Back in February when The Independent newspaper contacted several respected bloggers for comment on an article about the growing influence and questionable ethics of some fashion bloggers, BoF was more than happy to provide some thoughts. However, when the article was published quoting only editors from major magazines, we published our own article, to give the other side of the story.
Our twice-a-year rundowns of the top fashion films of the season continue to be very popular. Fred Butler’s Sunshowers film topped our ranking of fashion films in the Spring while Gareth Pugh’s tour de force film shown in Paris’ Bercy stadium grabbed the top spot in the Autumn ranking. If you have some time over the holiday break, sit back and enjoy these curated selections of fashion’s finest films.
Michael Jackson’s untimely death right before he was about to kick off a 50 concert series in London shocked the world. Not only did BoF get the global exclusive scoop from designer Zaldy Goco on the costumes he had designed for the King of Pop, but we also got his take on working with Lady Gaga, whose impact on fashion in 2010 was absolutely huge.
In early in 2010 Suzy Menkes issued a warning to bloggers about the risk of becoming mouthpieces for fashion brands, many of whom seem to be looking to manipulate bloggers into publishing what some consider to be nothing more than brand propaganda. Ever the pragmatist, Ms Menkes also realises that the growing impact and relevance of blogs and other social media is here to stay. She told Mary Scherpe of Stil in Berlin, “the world changed when fashion instead of being a monologue, became a conversation. And that’s never going to stop.”
Tumblr is the latest social media platform to take the fashion industry by storm. Vikram Alexei Kansara’s round-up on the rise of fashion tumbling elicited a huge response amongst the Tumblr community and resulted in BoF being invited to become an editor on the official Tumblr fashion channel. BoF has also launched it’s own Tumblr to participate in this passionate community.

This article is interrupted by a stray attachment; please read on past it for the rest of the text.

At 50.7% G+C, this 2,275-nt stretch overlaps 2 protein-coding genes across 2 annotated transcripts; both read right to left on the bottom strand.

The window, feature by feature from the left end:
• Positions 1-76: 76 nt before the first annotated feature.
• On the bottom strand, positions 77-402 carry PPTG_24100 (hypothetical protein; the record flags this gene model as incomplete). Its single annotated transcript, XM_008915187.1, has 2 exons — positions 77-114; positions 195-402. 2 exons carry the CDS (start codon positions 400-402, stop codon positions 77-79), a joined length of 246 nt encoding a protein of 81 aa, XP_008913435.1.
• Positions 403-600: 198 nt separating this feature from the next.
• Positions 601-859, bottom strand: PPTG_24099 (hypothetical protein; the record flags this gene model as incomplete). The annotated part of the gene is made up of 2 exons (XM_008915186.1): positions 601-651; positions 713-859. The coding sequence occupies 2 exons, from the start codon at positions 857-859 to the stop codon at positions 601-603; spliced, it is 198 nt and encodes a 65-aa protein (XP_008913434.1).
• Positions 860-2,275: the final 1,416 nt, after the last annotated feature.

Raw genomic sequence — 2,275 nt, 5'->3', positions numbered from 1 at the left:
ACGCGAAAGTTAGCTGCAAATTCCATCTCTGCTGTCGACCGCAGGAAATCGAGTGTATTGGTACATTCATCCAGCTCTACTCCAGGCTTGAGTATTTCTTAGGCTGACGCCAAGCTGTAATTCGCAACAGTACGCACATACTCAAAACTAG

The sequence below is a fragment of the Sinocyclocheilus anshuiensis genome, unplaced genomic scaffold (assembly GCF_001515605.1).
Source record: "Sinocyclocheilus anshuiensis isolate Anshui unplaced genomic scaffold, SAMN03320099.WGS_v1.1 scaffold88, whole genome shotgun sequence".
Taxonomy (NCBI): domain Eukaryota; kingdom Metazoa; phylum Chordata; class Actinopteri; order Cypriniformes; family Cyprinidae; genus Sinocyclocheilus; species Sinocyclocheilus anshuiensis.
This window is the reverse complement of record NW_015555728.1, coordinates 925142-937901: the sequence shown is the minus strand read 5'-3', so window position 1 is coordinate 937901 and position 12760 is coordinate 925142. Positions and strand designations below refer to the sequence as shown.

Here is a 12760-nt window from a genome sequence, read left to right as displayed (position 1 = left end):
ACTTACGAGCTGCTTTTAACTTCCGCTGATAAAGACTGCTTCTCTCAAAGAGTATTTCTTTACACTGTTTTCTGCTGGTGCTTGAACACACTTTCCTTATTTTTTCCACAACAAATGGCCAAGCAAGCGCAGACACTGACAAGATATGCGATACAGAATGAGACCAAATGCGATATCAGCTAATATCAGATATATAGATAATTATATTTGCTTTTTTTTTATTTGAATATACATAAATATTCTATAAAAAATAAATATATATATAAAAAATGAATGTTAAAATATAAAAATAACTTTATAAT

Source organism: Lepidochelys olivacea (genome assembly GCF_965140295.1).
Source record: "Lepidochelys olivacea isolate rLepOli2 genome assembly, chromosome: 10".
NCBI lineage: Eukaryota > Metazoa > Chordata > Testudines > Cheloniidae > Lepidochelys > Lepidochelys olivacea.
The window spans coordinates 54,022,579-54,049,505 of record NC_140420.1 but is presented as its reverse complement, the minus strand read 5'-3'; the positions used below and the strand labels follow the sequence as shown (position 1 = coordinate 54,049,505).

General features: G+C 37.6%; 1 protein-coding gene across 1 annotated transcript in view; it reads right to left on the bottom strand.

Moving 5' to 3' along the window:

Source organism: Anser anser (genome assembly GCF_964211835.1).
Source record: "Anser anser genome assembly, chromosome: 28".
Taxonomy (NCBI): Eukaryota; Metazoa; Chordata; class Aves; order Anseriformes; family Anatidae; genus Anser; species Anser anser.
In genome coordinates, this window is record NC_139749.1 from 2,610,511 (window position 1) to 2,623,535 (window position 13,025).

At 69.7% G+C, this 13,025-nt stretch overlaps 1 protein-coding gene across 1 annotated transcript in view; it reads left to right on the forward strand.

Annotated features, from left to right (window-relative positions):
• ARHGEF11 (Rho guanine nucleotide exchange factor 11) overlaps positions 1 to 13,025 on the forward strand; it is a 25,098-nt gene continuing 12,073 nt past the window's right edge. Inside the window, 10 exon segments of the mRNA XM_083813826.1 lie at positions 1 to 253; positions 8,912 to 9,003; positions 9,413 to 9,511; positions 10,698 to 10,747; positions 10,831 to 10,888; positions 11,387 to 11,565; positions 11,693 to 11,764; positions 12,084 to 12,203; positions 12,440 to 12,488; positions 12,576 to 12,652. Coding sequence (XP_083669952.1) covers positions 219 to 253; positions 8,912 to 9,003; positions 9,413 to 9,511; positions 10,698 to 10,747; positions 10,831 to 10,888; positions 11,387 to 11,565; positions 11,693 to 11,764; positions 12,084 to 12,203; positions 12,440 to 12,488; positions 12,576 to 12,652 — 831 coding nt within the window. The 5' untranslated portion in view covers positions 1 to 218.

Our series of in-depth, one-on-one interviews with fashion’s most inspiring pioneers have been extremely popular on BoF and have spread around the internet like wildfire. If you missed our interviews during the year, take the chance to listen to these pioneering fashion forces speak about the future of fashion:
Much has been said about the increasing influence of young fashion bloggers, empowered with digital media and their own creativity. Indeed, today’s internet-empowered youth have the tools, access and information to create and promote their own fashion culture. Our exploration of the ‘new fashion youth’ demonstrated how this kind of online showcase may create opportunities for long-term careers in the fashion industry.
Rounding out the top ten articles of the year on BoF was an opinion piece highlighting the lack of business training and preparation given to young fashion designers at fashion schools the world over. The article does not advocate upseting “the unique and delicate creative climates that have been carefully constructed at the world’s leading fashion colleges,” but “building some basic business training into the core fashion curriculum would be a very good thing indeed.”
Imran Amed is founder and editor of The Business of Fashion